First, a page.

April 22, 1918
Fred Grimes and Earl E. Reeder, of Camp Custer, Battle Creek, Mich., have arrived in the city to spend a few days furlough with their parents, Mrs. Rose F. Grimes, 119 Niles av., and Mr. and Mrs. J. H. Reeder, 315 W. Front st. 
May 10, 1918
Two Former News-Times Men Will Get “Straps”
Two former News-Times employees have qualified to receive commissions in the third officers’ training camps, which have just closed. Fred A. Grimes, and Earl E. Reeder, both of Mishawaka, finished their courses in training and will be given commissions as son as officers are needed. 
June 8, 1918
Mishawaka Man Gets Commission
Earl E. Reeder, Former News-Times Man, Is First Lieutenant.
Earl E. Reeder, son of Mr. and Mrs. J. H. Reeder, 315 Front st., has received a commission as first lieutenant in the infantry. He graduated from the officers training school at Camp Custer, Battle Creek, Mich., several weeks ago. Lieut. Reeder is now stationed at Camp Lee, Petersburg, Va.

Lieut. Reeder is a well known Mishawaka young man. He was employed at the Mishawaka office of The News-Times for several years, then later at the South Bend office. He also was connected with the Grand Rapids Herald. He is a graduate of the Mishawaka high school. He attended Notre Dame university, and graduated from Indiana university.
February 4, 1919
Honorably Discharged
Lieut. Earl E. Reeder, of the 78th infantry, has received his honorable discharge. He is at present visiting his parents, Mr. and Mrs. J. H. Reeder, Fisher court. Lieut. Reeder was formerly connected with The News-Times.
The 1920 census recorded Reeder, his parents and sister in Mishawaka, Indiana, at 316 Fischer Court. Reeder was an advertising solicitor. 

Four months later, Reeder married Madge Grant on July 17. Their marriage was reported in the Elkhart Truth (Indiana), July 20, 1920. 
Miss Madge Grant, daughter of Mr. and Mrs. D. A. Grant of South Bend, and Earl E. Reeder of Mishawaka were married at 4 o’clock Saturday afternoon by Rev. R. Everett Carr of Kankakee, former vicar of St. James Episcopal church of South Bend. Mr. Reeder is a member of the advertising firm of DeLeury & Reeder of South Bend and his bride was formerly employed on the editorial staff of the South Bend Tribune.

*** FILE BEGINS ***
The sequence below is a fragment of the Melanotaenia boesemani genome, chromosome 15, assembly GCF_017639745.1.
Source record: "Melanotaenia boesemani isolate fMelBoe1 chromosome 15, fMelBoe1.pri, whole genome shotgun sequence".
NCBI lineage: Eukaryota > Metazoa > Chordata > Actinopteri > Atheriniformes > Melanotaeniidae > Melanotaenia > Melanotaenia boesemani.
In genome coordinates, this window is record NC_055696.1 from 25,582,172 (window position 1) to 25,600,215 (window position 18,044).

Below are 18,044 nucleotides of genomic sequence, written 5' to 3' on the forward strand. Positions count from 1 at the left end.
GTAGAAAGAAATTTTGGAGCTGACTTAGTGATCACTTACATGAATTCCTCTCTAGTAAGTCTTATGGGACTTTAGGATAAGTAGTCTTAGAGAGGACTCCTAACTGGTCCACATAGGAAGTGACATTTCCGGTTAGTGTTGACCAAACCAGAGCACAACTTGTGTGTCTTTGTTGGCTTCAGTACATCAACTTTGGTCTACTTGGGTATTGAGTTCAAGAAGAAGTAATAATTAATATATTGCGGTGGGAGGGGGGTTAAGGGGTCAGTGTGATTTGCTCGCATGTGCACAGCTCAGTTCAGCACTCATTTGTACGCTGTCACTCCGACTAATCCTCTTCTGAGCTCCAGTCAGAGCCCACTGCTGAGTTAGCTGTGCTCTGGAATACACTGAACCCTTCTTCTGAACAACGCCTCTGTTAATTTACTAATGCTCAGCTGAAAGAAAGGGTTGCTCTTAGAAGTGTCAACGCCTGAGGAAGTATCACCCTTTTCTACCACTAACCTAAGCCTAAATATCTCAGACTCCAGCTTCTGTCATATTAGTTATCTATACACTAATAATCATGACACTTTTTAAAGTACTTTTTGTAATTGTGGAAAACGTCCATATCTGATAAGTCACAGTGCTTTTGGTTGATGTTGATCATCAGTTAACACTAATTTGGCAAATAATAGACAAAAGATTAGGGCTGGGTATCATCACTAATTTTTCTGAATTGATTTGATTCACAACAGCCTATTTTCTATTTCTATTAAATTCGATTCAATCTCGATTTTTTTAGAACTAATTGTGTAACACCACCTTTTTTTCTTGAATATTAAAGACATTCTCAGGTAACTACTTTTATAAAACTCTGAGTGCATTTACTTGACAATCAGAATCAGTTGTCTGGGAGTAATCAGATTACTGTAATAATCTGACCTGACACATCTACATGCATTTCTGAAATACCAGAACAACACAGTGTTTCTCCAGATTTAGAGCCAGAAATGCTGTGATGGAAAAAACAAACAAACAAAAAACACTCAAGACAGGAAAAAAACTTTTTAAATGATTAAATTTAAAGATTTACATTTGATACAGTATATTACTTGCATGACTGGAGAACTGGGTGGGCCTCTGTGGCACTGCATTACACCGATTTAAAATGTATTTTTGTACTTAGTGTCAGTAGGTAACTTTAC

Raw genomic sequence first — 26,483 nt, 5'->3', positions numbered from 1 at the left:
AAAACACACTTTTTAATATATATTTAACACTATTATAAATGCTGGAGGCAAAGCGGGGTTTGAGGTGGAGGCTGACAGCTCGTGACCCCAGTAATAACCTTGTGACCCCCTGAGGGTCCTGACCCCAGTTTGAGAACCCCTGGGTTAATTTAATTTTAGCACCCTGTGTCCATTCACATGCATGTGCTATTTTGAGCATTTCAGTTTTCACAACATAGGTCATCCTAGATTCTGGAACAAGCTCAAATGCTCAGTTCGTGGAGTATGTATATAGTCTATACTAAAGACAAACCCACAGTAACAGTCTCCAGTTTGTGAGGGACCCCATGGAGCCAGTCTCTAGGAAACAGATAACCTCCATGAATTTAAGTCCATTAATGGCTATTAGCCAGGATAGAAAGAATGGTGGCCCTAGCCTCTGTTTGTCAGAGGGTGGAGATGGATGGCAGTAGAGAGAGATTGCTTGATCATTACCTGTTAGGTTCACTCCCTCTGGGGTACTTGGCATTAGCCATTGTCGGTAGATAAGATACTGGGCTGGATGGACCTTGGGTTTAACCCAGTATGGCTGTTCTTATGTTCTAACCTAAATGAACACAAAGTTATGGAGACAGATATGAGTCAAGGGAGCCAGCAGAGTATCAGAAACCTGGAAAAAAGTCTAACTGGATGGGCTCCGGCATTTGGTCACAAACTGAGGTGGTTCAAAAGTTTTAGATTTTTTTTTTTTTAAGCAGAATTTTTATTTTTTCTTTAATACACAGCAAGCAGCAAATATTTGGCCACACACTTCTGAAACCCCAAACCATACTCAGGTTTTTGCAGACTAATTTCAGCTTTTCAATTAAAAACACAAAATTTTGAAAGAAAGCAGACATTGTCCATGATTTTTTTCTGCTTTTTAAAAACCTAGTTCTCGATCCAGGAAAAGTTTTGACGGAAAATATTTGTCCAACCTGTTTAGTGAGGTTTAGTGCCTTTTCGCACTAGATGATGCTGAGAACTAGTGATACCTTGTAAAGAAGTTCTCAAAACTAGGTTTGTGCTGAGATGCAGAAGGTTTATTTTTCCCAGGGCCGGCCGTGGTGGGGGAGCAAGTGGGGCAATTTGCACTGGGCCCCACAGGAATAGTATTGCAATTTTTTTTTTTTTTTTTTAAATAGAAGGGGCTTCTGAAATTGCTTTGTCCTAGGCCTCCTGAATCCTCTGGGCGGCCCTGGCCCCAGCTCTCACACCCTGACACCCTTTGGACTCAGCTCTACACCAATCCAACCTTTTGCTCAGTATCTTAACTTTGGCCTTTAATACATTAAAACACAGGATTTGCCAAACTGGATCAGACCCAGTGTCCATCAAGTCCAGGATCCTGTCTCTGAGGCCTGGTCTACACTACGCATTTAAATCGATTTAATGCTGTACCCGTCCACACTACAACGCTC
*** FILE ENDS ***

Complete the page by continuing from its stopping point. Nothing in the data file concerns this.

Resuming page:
The Fourth Estate, October 2, 1920, said “Miss Madge Grant, formerly a South Bend (Ind.) Tribune reporter, and Earl Reeder of the firm of DeLeury & Reeder, advertising agents, were married recently.” 

In 1927, Reeder wrote and Raymond Flanagan drew Deb’s Diary which was syndicated by the National Newspaper Service. The series debuted in the Harrisburg Telegraph (Pennsylvania) on March 21, 1927.

The 1930 census said Reeder and his wife had a seven-year-old daughter. They resided in South Bend at 122 Pokagon Street. Reeder was the proprietor of an advertising agency. 

Reeder was at the same address in the 1940 census which counted his mother-in-law in the household. His occupation was newspaper  publisher. 

On April 27, 1942, Reeder signed his World War II draft card. His address was unchanged. Reeder was employed at the St. Joseph Bank and Trust Company in South Bend. 

Reeder passed away on June 10, 1951 in South Bend. The death certificate said the cause was coronary thrombosis. He was laid to rest at Highland Cemetery. 


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Wednesday, February 09, 2022


Obscurity of the Day: Deb's Diary



Previously a long-standing resident of our Mystery Strips list, Ray Bottorff Jr. sleuthed out this feature for us. Thanks Ray! Deb's Diary is a rather text-heavy feature for inclusion in our ranks, but the referee is feeling magnanimous today, so in it goes. 

The feature debuted on March 21 1927*, sporting art by Raymond Flanagan and text by Earl Reeder, and distributed by the John F. Dille Company. The idea was a twist on the flapper panels so popular in the 1920s. Instead of a pithy little one-liner from a beautiful young thing, Deb's Diary would offer readers somewhat lengthy entries from her diary. 

The feature didn't really click with readers, probably because it was a substantial amount of reading they were expected to do in order to get to relatively weak gags. In other words, the pay just wasn't commensurate with the job. 

Raymond Flanagan, a very good cartoonist/illustrator, didn't help things much. He seemed to think of his panels as mere window-dressing; no attempt was made to contribute to the humour of the feature. 

With an already slim client list getting slimmer with every week, the creators and Dille decided that something needed to change. On December 19, after what seems to have been a one week hiatus, the feature was changed into a humorous take-off on advice columns. Deb would now supply funny answers to romantic conundrums. 

This new direction, I think, was a good one. Reeder seemed to be able to get off better gags more frequently. Unfortunately he was still wordy, and Flanagan still seemed to feel no compunction to add to the hilarity. The Harrisburg Telegraph finally dumped the feature on March 3 1928. Since the feature was listed in the Editor & Publisher listings for 1928, though, it was possibly still limping along in August of that year, when the Syndicate Directory is published. 

Reeder hung onto the feature like a bulldog. Although I am unable to find a single example anywhere, in the 1931 Syndicate Directory Deb's Diary appears once again, this time as a daily 500 word column, sans illustration, also syndicated by Dille.